Anti-Angiogenic Functional and Medicinal Foods (Google eBook)

Front Cover
Jack N. Losso, Fereidoon Shahidi, Debasis Bagchi
CRC Press, Apr 5, 2007 - Technology & Engineering - 736 pages
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The ability to regulate and manipulate the generation or remodeling of blood vessels is key to the successful treatment of many chronic diseases, both oncological and non-oncological. Several bioactive compounds present in human diets are now known to exert an inhibitive effect on the either the signaling or construction of new blood vessels. The identification and characterization of these anti-angiogenic molecules opens a new avenue for the research and production of functional and medicinal foods with far reaching implications for the food-based treatment of chronic degenerative disease.

Drawing from an extensive list of esteemed international contributors, Anti-Angiogenic Functional and Medicinal Foods explores the history and scope of the use of conventional foods, nutraceuticals, and health products in North America, Europe, the Middle East, Asia, India, Australia, and New Zealand. Recent advancements in proteomics, genomics, and toxicogenomics give us a far more detailed picture of the molecular basis of nutrition and systems toxicology. Explaining the role of angiogenesis in various chronic diseases, individual chapters consider endothelial cell responses, the mechanism of the angiogenic cascade, and the angiogenic function involved in tumors, cardiovascular disease, inflammatory arthritis, and obesity. A collection of chapters studies specific foods and their functional bioactive compounds such as the effects of edible berry anthocyanins, various Chinese medicinal foods, dietary flavonoids, probiotics, shark cartilage, EPA and DHA, and marine polysaccharides. The book concludes with a discussion of the challenges faced during the development and delivery of anti-angiogenic functional food products.

Presenting the current research and state of the science, Anti-Angiogenic Functional and Medicinal Foods provides researchers, scientists, clinical nutritionists, and oncologists with a valuable reference to this important and growing mode of therapy.

  

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Contents

Chapter 2 Functional Foods Nutraceuticals and Natural Health Products in Canada
33
Chapter 3 History and Scope of Functional Foods in Japan
49
History and Scope
69
Chapter 5 History and Scope of Functional Foods in China
97
Chapter 6 History and Current Status of Functional Foods in Korea
127
Chapter 7 Australia and New Zealand
139
Chapter 8 Prophylactic Phenolic Antioxidants in Functional Foods of Tropical Island States of the Mascarene Archipelago Indian Ocean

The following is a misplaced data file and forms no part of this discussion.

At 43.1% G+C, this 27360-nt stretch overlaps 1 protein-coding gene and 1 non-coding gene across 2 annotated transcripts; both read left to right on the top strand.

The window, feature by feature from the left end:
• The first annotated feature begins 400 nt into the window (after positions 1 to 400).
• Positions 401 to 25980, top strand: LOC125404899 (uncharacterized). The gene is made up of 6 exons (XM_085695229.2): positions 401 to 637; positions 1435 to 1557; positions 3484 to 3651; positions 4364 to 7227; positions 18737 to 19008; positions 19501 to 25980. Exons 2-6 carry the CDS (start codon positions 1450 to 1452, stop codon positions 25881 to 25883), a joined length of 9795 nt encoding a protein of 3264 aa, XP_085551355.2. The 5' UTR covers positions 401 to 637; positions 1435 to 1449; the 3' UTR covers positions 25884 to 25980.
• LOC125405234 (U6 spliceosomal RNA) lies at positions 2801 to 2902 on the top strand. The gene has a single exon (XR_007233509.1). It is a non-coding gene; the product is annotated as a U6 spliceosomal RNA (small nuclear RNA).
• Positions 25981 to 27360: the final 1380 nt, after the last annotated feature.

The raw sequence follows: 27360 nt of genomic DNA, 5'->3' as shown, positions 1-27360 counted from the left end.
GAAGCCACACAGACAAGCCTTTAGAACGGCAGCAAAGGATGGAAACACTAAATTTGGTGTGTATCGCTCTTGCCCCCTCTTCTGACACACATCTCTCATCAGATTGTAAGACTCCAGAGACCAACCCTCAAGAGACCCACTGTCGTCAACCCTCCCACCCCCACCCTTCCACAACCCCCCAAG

149
History Scope and Dietary Habits
177
Chapter 19 Angiogenesis and Cardiovascular Diseases
441
Chapter 20 Angiogenesis and AntiAngiogenesis in Brain Tumors
453
Chapter 21 Diabetes and Angiogenesis
469
Chapter 22 Obesity and Angiogenesis
499
Angiogenesis Functional and Medicinal Foods
506
Chapter 23 Screening Functional Foods as Inhibitors of Angiogenesis Biomarkers
507
Chapter 24 Role of Edible Berry Anthocyanins in Angiogenesis
527
AntiAngiogenic Properties of Edible Berries and Its Significance in a Clinical Setting
549

Chapter 10 Functional Foods in the European Union
213
Main Issues and Impact on the Food Industry
251
Chapter 12 Functional Foods Legislation in Brazil
275
The Ohmics Technologies and Functional Foods
289
Chapter 13 Principles of Proteomics
291
Chapter 14 Toxicogenomics and Systems Toxicology
315
Angiogenesis and Chronic Degenerative Diseases
348
Chapter 15 Endothelial Cell Responses to Physiological and Pathophysiological Environments
349
Roles of Estrogenic Compounds
365
Chapter 17 Reactive Oxygen Species and Angiogenesis
389
Chapter 18 Angiogenesis in Inflammatory Arthritis
403
Chapter 26 A Novel Nutrient Mixture Containing Ascorbic Acid Lysine Proline and Green Tea Extract Inhibits Critical Parameters in Angiogenesis
561
Chapter 27 Angiogenesis and Chinese Medicinal Foods
581
Chapter 28 Disposition and Metabolism of Dietary Flavonoids
593
Probiotics
611
Chapter 30 Potential AntiCancer Effects of Shark Cartilage
625
Chapter 31 Physiological Effects of Eicosapentaenoic Acid EPA and Docosahexaenoic Acid DHAA Review
635
Modulation of Angiogenesis by Fucoidans
651
Opportunities and Challenges
673
Index
699
Back cover
717
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